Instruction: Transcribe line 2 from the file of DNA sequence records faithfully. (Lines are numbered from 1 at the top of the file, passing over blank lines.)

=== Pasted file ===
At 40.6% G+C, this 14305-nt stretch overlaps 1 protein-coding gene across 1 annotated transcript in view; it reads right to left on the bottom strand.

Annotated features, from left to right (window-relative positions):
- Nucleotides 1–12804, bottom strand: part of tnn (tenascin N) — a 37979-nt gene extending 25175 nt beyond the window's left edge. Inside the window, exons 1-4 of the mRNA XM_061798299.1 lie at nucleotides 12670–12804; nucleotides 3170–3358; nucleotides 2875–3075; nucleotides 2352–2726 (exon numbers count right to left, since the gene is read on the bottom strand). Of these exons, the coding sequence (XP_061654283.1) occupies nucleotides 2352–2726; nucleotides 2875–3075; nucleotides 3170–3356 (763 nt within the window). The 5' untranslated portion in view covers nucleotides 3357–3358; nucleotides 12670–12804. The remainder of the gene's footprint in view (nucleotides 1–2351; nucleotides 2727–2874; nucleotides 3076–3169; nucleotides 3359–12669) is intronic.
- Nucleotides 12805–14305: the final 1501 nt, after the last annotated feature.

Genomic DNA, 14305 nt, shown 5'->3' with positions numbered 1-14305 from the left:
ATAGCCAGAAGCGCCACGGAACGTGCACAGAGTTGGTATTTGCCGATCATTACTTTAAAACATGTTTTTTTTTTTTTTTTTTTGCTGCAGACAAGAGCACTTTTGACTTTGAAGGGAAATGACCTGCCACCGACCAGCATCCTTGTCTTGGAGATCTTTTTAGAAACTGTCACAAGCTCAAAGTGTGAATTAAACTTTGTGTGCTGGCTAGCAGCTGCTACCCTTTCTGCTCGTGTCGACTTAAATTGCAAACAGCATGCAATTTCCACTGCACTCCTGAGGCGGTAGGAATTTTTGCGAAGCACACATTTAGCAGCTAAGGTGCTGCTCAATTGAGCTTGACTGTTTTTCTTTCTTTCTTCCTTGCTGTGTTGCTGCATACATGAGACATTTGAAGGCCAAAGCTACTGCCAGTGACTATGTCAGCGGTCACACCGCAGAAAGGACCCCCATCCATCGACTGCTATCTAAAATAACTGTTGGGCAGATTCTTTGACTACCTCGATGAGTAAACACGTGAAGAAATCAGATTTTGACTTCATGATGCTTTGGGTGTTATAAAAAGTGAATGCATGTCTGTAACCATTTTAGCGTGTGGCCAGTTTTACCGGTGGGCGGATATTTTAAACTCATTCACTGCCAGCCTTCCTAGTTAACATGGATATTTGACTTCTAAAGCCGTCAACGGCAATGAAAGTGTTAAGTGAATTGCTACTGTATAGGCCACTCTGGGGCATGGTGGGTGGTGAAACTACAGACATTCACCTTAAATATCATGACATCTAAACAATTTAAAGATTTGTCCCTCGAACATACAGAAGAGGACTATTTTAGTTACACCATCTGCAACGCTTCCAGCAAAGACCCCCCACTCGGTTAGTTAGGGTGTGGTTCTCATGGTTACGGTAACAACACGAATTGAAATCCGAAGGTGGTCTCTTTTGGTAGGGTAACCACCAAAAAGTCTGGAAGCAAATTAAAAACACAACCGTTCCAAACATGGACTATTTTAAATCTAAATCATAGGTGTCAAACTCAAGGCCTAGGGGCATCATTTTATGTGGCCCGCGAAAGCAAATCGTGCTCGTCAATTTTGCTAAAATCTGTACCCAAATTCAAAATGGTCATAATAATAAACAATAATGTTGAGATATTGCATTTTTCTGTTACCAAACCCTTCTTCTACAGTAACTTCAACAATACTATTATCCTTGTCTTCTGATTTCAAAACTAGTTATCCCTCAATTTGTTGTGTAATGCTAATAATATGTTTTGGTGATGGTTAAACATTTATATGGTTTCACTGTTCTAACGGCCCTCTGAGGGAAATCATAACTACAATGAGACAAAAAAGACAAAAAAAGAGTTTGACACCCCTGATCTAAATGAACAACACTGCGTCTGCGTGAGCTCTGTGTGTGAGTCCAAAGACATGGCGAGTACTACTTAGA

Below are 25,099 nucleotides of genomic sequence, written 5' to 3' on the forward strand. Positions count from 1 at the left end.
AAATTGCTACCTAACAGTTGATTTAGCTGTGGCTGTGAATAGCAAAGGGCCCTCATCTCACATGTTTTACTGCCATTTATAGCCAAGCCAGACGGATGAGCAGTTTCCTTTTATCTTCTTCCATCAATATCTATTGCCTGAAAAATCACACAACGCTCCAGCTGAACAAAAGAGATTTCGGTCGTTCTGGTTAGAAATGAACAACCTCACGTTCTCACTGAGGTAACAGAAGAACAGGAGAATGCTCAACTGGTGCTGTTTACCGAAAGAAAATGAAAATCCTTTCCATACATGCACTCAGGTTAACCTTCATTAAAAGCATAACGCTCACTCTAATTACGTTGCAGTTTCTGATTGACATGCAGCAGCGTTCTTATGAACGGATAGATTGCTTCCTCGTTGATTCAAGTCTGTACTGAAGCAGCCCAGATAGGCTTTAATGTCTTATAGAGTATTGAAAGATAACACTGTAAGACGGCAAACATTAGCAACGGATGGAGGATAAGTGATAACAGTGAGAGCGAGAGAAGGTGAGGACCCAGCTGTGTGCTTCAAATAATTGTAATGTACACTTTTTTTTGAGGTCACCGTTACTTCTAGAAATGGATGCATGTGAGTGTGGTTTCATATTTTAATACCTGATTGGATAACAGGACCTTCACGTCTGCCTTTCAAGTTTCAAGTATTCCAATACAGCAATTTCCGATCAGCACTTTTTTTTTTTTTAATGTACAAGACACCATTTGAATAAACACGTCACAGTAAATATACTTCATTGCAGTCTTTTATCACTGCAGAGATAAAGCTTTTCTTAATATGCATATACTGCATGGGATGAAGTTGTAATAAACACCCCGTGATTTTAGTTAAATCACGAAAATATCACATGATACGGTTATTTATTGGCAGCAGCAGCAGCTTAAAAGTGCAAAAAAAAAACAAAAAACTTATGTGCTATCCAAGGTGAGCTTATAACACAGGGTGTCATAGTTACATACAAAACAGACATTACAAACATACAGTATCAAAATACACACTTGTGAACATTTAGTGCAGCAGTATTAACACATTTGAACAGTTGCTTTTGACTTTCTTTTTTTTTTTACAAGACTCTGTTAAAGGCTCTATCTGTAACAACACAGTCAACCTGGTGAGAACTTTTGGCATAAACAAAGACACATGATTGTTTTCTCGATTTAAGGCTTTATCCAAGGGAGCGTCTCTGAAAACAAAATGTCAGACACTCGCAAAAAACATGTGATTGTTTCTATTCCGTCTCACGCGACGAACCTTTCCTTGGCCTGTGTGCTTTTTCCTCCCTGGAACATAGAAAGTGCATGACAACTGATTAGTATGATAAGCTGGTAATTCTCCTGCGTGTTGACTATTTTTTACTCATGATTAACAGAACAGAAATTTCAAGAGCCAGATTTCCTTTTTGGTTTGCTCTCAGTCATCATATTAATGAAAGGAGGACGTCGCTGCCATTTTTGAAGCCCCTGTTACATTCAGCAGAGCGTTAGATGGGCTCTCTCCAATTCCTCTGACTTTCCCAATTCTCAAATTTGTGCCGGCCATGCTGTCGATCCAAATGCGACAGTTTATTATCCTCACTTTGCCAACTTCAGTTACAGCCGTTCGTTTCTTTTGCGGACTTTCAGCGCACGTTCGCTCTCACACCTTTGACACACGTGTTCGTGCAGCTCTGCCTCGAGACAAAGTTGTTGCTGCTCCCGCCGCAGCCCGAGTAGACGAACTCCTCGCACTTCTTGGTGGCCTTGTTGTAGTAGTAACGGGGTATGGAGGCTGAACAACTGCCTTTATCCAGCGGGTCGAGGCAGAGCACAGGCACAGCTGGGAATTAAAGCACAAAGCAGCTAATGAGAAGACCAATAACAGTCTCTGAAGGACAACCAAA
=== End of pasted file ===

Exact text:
Annotated features, from left to right (window-relative positions):